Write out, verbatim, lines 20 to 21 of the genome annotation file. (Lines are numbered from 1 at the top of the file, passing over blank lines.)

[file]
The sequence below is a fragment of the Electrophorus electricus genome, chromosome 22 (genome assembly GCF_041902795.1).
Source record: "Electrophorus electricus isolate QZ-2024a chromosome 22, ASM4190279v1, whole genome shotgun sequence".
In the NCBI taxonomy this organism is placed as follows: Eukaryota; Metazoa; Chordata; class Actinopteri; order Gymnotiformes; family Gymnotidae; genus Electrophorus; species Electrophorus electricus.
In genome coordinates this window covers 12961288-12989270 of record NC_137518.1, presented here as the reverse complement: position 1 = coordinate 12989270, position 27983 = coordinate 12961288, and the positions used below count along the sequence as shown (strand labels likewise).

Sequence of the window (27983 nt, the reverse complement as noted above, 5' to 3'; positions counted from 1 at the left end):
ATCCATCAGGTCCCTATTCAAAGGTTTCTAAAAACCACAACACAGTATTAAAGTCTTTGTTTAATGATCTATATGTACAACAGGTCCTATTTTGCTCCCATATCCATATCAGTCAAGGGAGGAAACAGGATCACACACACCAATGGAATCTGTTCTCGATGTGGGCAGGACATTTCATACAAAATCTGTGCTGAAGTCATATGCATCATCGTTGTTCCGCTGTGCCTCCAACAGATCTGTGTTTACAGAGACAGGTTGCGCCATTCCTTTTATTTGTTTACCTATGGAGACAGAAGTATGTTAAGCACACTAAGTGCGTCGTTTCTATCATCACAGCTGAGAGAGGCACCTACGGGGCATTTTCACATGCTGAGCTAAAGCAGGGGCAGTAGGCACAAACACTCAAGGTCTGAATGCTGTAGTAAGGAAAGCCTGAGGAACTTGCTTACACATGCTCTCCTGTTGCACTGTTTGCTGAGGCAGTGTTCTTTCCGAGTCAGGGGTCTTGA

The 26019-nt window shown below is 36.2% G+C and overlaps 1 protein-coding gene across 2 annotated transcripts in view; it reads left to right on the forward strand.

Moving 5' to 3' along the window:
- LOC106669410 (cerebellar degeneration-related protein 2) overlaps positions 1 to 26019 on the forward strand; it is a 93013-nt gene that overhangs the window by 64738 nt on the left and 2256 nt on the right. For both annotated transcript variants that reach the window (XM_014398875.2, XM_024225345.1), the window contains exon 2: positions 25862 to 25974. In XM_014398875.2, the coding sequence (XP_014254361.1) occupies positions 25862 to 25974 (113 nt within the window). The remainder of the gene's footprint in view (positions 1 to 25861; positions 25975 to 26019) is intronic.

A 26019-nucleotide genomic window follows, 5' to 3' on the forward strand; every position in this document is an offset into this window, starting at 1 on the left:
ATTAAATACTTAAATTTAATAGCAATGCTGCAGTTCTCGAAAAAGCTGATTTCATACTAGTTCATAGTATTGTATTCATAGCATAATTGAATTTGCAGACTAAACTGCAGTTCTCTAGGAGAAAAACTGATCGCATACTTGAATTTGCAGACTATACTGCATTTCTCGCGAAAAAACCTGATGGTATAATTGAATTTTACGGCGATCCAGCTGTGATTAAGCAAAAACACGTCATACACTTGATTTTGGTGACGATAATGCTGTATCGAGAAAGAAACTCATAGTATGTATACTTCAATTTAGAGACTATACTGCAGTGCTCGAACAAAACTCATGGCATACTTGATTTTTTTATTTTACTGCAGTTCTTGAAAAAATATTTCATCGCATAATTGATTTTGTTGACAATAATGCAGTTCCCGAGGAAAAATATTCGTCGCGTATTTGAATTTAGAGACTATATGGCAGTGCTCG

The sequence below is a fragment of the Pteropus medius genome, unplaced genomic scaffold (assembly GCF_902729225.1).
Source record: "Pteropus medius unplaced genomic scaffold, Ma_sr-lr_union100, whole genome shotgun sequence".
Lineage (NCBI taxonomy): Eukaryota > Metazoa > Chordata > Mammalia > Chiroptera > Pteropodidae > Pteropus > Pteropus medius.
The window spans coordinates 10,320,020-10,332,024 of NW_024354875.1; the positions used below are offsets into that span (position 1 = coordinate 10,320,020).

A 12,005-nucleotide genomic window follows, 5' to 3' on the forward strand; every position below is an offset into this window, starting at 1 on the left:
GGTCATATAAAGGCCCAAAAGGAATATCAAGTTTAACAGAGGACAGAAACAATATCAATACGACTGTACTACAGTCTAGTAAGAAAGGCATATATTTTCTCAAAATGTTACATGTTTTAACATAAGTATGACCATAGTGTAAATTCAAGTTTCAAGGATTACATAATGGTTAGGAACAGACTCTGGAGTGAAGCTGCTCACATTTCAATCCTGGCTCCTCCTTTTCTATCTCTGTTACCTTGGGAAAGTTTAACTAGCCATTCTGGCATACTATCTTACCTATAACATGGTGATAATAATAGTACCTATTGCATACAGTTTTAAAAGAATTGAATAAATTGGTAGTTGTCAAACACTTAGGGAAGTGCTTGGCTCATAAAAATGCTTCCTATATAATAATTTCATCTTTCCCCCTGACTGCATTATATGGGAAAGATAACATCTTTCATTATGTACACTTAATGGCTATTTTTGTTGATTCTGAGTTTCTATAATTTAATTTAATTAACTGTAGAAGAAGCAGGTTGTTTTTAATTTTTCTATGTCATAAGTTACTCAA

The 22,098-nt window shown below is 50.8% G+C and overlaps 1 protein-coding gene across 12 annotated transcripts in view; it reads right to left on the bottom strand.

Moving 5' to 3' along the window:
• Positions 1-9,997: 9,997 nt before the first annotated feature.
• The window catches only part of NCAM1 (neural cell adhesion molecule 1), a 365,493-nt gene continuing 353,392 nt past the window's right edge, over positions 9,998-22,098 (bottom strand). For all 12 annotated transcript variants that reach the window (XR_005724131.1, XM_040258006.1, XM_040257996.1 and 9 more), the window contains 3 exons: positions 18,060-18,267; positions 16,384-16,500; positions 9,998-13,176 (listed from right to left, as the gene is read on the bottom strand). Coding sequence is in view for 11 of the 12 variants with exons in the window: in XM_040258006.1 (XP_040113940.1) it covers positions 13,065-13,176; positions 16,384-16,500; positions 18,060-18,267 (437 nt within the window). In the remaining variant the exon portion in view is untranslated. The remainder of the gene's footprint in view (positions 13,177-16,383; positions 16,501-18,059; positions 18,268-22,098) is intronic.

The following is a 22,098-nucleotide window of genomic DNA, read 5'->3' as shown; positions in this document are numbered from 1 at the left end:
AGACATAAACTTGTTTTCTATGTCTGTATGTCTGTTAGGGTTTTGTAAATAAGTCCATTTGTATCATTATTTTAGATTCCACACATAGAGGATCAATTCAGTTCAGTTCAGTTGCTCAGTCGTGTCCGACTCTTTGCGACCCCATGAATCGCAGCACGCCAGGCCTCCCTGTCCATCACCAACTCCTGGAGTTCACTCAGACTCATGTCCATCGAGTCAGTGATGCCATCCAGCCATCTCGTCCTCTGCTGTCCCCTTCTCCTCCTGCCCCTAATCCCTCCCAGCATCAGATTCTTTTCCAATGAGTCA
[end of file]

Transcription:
• Positions 1-9,997: 9,997 nt before the first annotated feature.
• The window catches only part of NCAM1 (neural cell adhesion molecule 1), a 365,493-nt gene continuing 353,392 nt past the window's right edge, over positions 9,998-22,098 (bottom strand). For all 12 annotated transcript variants that reach the window (XR_005724131.1, XM_040258006.1, XM_040257996.1 and 9 more), the window contains 3 exons: positions 18,060-18,267; positions 16,384-16,500; positions 9,998-13,176 (listed from right to left, as the gene is read on the bottom strand). Coding sequence is in view for 11 of the 12 variants with exons in the window: in XM_040258006.1 (XP_040113940.1) it covers positions 13,065-13,176; positions 16,384-16,500; positions 18,060-18,267 (437 nt within the window). In the remaining variant the exon portion in view is untranslated. The remainder of the gene's footprint in view (positions 13,177-16,383; positions 16,501-18,059; positions 18,268-22,098) is intronic.